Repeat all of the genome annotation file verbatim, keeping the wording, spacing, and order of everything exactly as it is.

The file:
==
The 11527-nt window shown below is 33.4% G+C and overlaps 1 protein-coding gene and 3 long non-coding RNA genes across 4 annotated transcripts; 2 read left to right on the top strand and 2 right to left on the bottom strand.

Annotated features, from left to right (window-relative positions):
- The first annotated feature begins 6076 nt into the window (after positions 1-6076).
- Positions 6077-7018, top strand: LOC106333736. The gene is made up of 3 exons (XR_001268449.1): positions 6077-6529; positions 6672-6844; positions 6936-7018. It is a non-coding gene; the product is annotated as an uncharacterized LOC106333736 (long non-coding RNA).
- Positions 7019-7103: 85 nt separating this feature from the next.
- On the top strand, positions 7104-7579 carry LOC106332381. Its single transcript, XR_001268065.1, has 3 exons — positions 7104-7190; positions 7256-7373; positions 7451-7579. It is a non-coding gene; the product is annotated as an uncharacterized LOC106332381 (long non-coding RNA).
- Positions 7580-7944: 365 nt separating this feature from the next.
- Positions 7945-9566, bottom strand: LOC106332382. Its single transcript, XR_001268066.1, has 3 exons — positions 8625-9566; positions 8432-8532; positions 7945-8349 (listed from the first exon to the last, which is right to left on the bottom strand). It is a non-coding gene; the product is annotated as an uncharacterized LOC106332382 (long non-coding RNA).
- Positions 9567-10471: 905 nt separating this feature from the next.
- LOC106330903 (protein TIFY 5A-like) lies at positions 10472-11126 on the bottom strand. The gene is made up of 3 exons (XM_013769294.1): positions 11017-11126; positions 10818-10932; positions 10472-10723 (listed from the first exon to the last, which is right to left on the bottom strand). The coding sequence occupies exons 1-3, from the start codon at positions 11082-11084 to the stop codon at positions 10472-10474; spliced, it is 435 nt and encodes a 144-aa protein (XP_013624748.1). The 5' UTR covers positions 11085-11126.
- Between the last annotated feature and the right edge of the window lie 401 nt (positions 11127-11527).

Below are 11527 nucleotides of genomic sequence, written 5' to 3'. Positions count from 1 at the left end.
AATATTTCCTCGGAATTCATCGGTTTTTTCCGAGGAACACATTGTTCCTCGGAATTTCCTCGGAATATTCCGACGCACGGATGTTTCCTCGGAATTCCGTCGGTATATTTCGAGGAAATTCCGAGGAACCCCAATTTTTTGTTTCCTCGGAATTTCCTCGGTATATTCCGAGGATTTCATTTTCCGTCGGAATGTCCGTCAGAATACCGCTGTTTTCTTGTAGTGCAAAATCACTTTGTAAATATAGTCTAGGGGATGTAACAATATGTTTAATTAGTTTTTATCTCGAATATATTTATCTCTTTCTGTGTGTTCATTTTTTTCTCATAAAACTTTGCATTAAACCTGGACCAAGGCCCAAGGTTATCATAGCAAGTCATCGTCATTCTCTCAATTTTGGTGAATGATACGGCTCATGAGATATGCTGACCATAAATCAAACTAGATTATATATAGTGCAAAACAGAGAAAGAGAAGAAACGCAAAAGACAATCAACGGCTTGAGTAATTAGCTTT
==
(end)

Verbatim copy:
The 11527-nt window shown below is 33.4% G+C and overlaps 1 protein-coding gene and 3 long non-coding RNA genes across 4 annotated transcripts; 2 read left to right on the top strand and 2 right to left on the bottom strand.

Annotated features, from left to right (window-relative positions):
- The first annotated feature begins 6076 nt into the window (after positions 1-6076).
- Positions 6077-7018, top strand: LOC106333736. The gene is made up of 3 exons (XR_001268449.1): positions 6077-6529; positions 6672-6844; positions 6936-7018. It is a non-coding gene; the product is annotated as an uncharacterized LOC106333736 (long non-coding RNA).
- Positions 7019-7103: 85 nt separating this feature from the next.
- On the top strand, positions 7104-7579 carry LOC106332381. Its single transcript, XR_001268065.1, has 3 exons — positions 7104-7190; positions 7256-7373; positions 7451-7579. It is a non-coding gene; the product is annotated as an uncharacterized LOC106332381 (long non-coding RNA).
- Positions 7580-7944: 365 nt separating this feature from the next.
- Positions 7945-9566, bottom strand: LOC106332382. Its single transcript, XR_001268066.1, has 3 exons — positions 8625-9566; positions 8432-8532; positions 7945-8349 (listed from the first exon to the last, which is right to left on the bottom strand). It is a non-coding gene; the product is annotated as an uncharacterized LOC106332382 (long non-coding RNA).
- Positions 9567-10471: 905 nt separating this feature from the next.
- LOC106330903 (protein TIFY 5A-like) lies at positions 10472-11126 on the bottom strand. The gene is made up of 3 exons (XM_013769294.1): positions 11017-11126; positions 10818-10932; positions 10472-10723 (listed from the first exon to the last, which is right to left on the bottom strand). The coding sequence occupies exons 1-3, from the start codon at positions 11082-11084 to the stop codon at positions 10472-10474; spliced, it is 435 nt and encodes a 144-aa protein (XP_013624748.1). The 5' UTR covers positions 11085-11126.
- Between the last annotated feature and the right edge of the window lie 401 nt (positions 11127-11527).

Below are 11527 nucleotides of genomic sequence, written 5' to 3'. Positions count from 1 at the left end.
AATATTTCCTCGGAATTCATCGGTTTTTTCCGAGGAACACATTGTTCCTCGGAATTTCCTCGGAATATTCCGACGCACGGATGTTTCCTCGGAATTCCGTCGGTATATTTCGAGGAAATTCCGAGGAACCCCAATTTTTTGTTTCCTCGGAATTTCCTCGGTATATTCCGAGGATTTCATTTTCCGTCGGAATGTCCGTCAGAATACCGCTGTTTTCTTGTAGTGCAAAATCACTTTGTAAATATAGTCTAGGGGATGTAACAATATGTTTAATTAGTTTTTATCTCGAATATATTTATCTCTTTCTGTGTGTTCATTTTTTTCTCATAAAACTTTGCATTAAACCTGGACCAAGGCCCAAGGTTATCATAGCAAGTCATCGTCATTCTCTCAATTTTGGTGAATGATACGGCTCATGAGATATGCTGACCATAAATCAAACTAGATTATATATAGTGCAAAACAGAGAAAGAGAAGAAACGCAAAAGACAATCAACGGCTTGAGTAATTAGCTTT